Genealogists create lots of digital files in the course of their research. Some are downloads, some are scans of paper records in our research collections. But all of them need consistent processing if future search results are going to be useful.
1. Use consistent naming conventions.
Here are some file-naming conventions I use:
Baptism Records: SurnameFirstNameBaptism.jpg
2. Use the only the surname at the time the record or photograph was created.
Let’s follow an example for records on one person, Anna Schumann Kirschstein Kahns, throughout her life:
SchumannAnnaBaptism.jpg – A baptism record file for Anna Schumann
KirschsteinSchumannMarriage.jpg.– First marriage record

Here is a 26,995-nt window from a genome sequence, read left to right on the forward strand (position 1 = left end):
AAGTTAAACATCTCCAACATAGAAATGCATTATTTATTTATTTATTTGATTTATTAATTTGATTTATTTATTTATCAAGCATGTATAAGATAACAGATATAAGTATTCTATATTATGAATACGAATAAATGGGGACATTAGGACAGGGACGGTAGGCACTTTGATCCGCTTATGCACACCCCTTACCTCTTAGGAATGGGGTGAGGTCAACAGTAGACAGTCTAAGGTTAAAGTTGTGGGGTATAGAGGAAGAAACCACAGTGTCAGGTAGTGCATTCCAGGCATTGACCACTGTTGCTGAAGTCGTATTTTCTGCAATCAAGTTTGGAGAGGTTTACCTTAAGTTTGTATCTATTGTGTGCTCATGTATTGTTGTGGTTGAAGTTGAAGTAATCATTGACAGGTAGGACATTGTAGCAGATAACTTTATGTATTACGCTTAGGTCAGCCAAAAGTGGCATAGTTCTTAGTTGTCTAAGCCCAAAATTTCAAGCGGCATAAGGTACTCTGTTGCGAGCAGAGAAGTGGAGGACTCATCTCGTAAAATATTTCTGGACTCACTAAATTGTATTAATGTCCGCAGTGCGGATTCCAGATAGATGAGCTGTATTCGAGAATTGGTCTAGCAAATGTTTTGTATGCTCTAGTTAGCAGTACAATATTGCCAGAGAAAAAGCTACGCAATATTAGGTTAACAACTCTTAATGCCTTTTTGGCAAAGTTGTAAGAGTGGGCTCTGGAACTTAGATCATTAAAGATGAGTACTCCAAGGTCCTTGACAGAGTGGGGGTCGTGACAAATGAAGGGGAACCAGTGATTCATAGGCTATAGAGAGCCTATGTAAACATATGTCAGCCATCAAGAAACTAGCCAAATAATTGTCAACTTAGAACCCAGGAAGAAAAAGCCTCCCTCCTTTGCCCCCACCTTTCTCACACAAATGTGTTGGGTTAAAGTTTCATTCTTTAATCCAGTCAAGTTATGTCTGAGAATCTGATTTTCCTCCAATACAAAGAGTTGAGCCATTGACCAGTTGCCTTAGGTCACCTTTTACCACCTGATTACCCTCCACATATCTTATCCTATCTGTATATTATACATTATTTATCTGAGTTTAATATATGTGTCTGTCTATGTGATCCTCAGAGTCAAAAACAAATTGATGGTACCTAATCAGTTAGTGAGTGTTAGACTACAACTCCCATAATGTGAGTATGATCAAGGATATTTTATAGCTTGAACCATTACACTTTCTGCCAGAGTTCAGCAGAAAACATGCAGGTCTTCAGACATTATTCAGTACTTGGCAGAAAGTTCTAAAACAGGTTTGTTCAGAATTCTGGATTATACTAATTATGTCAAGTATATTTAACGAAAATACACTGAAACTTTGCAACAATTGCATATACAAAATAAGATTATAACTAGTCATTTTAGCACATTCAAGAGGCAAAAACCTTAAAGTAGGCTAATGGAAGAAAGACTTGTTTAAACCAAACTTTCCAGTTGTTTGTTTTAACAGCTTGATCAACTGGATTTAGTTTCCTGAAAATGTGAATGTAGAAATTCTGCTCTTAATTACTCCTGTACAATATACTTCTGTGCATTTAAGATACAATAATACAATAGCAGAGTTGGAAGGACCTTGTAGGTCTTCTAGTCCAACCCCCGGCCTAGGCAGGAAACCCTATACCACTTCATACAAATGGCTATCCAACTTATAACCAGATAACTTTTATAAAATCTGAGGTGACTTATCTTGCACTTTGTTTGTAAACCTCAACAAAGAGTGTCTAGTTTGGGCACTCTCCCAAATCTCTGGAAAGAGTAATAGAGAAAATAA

KahnsKirschsteinMarriage.jpg – Second marriage record
KahnsAnnaDeath.jpg – Death record
3. Match the surname on the digital file name to the name you use in your family tree software.
I name all files consistently to match the main name for that person in my family tree software. Then, within that person’s profile on the software, I note variant names and their sources. This works well for me, allowing for records to be retrieved quickly and easily through consistent naming, but still retaining the variants needed for continued research.
I’ve put together an e-book, Sassy Jane’s Guide to Organizing Your Genealogical Research Using Archival Principles. Because professional archivists manage vast paper records as well as digital files, their standards and practices are useful to consider when organizing your research. The $10.50 e-book is a 40-page PDF you can download and print. Click here to order.